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November 11, 2009

Dear Mr Turnball: A letter Regarding Climate Change Deniers.






Delay is no longer an option. Denial is no longer an acceptable response. 
The stakes are too high. The consequences too serious. 
Barrack Obama on Climate Change 2009.


Dear Mr. Malcolm Turnball,

For months now the Liberal party has been in total disarray over climate change. Up until recently, I was under the impression that you were opposed to the Carbon Pollution Reduction Scheme (CPRS) because of concerns for the tax impact on industry; particularly agriculture in regional Australia. 
This always seemed confusing to me, as the current proposal is revenue-negative and agriculture is excluded from the scheme - and besides, wasn't it the Liberal government who introduced the GST?  
Over the course of the year, your MP's have become rather skilled at knocking down Labour's proposed scheme, but in the back of my mind I just assumed it was because the Liberal party was busy working on a better, more effective model. 
After all, you did say back in July that "We have designed an emissions trading scheme -much better designed than the one Mr Rudd had come up with." I understand that something as important as the CPRS might take time to perfect and must be weighed against all manner of factors, including the most up to date research, but a few weeks ago, when I tried to read about your alternative policy, I was unable to find one on your website. 
I scoured newspapers and online journals - and still nothing.  
Like most Australians who know that failure to act on global warming will have dire consequences for our country, this issue is one of extreme importance. 
As a mother of two, I have obvious concerns for the future of my children and my children's children, etc. 
I have witnessed the devastating effects of Black Saturday, the NSW/QLD floods and I have read a variety of literature on the potential for worsening devastation lest we sit back and twiddle our thumbs. 
I further understand the need for Australia to present a cohesive, forward thinking ETS at Copenhagen so that we may lead by example and not look like a bunch of backward thinking buffoons.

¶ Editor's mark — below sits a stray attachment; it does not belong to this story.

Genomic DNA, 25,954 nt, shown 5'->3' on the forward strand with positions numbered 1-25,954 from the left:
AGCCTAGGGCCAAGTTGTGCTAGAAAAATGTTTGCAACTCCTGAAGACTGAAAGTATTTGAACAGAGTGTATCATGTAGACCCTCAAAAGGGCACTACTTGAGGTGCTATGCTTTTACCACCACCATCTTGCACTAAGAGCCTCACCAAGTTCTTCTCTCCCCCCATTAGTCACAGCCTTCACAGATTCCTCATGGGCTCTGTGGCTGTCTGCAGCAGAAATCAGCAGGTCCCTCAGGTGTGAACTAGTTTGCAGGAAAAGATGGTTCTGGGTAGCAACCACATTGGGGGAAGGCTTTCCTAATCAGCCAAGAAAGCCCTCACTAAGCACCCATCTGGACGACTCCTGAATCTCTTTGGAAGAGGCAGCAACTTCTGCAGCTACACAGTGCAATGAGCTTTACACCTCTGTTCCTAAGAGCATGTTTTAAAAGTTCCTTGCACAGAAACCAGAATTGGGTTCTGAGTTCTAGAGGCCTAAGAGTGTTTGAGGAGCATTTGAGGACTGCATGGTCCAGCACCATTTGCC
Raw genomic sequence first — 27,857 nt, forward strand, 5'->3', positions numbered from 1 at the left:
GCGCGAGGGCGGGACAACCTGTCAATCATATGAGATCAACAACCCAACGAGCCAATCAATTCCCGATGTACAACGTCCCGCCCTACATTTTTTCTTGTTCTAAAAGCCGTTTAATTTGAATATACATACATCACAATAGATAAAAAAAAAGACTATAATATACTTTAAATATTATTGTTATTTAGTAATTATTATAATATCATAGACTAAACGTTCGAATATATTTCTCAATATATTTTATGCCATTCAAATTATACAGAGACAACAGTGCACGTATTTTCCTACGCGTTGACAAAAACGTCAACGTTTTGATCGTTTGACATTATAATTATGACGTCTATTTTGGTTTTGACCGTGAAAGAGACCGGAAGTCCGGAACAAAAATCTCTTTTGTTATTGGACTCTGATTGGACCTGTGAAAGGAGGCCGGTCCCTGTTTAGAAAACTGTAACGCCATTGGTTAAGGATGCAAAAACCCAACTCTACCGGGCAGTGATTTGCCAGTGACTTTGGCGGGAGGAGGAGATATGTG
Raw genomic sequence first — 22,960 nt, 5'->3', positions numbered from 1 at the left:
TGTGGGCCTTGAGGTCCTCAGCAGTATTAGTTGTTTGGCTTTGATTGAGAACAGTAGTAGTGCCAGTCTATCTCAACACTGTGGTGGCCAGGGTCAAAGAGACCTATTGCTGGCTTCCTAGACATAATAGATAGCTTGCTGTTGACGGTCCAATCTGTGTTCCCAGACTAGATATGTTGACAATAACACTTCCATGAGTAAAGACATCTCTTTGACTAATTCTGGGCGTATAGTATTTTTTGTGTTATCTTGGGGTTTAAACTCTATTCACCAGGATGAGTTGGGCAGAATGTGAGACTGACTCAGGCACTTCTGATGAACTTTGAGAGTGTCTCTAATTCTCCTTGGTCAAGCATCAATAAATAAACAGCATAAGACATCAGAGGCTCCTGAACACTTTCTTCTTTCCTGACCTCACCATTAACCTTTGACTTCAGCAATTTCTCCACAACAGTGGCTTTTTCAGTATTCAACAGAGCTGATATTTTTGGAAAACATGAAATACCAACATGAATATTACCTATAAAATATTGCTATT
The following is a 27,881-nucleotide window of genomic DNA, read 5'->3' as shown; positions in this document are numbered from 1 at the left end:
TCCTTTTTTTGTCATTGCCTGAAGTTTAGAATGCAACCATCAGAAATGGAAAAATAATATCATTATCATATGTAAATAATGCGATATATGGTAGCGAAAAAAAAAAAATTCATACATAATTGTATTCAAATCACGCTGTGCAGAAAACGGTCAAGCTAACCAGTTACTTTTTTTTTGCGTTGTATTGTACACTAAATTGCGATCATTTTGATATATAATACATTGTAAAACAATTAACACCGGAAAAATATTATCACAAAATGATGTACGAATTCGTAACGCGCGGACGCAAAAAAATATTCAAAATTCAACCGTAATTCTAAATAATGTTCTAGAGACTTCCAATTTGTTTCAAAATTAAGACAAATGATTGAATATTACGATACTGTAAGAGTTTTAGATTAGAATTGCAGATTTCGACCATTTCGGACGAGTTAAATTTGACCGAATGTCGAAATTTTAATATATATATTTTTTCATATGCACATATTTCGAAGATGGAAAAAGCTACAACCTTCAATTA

(After all, the world knows that as the repercussions of global warming increase, Australia will be worst effected). 
Despite this, I have always maintained that both parties would come together over this issue and act in the best interests of the country they swore to protect and serve. 
But lately Mr. Turnball, I have lost faith in this ideology as I have come to this rather frightening realisation. 
How do you get an important piece of legislation such as the Carbon Pollution Reduction Scheme through the senate, when the majority of the coalition are climate change deniers? 
(I say deniers because sceptic is the wrong word). 
Last night, Liberal leader in the senate, Nick Minchin told the ABC's Four Corners program, that most coalition MP's do not think human activity is causing global warming.  
Now on one hand the Liberal Party are demanding negotiations and calling for amendments to be made to the CPRS and the next minute they are saying that even if these demands are met, this will not guarantee their vote in the senate. 
The bottom line here is that if your party were at all serious about this issue of climate change, they would take this opportunity to expand and improve upon the current model in order to pass it in the senate. 
The truth is, they are not serious (how could they be when they think global warming is a conspiracy?) and all of these negotiations amount to nothing more than a game of political handball. 
After hearing watching the Four Corners program, I took some time to delve into the profiles of your key ministers. 
It is important to point out that while Corey Bernadi has stated that he will keep an open mind in the senate, he has also started a petition against signing the Copenhagen climate treaty. 
In a disturbing two-part speech, Mr Bernadi referred to climate change as "a new religion" and to Al Gore as a "high priest" and a "video hoaxer". 
In reference to the Gore film An Inconvenient Truth, Mr Bernadi went on to call it "a flawed and alarmist mocumentary". 
Then we have Tony Abbott. He has concerns that the country is "jumping on a bandwagon" and "being taken by a fad" as though he were referring to roller-blading or Twitter and not the future of the planet. 
Mr Abbott, a right-wing Christian who is well known for his anti-abortion, anti-stem cell research and anti-gay rights is also clearly anti-global warming.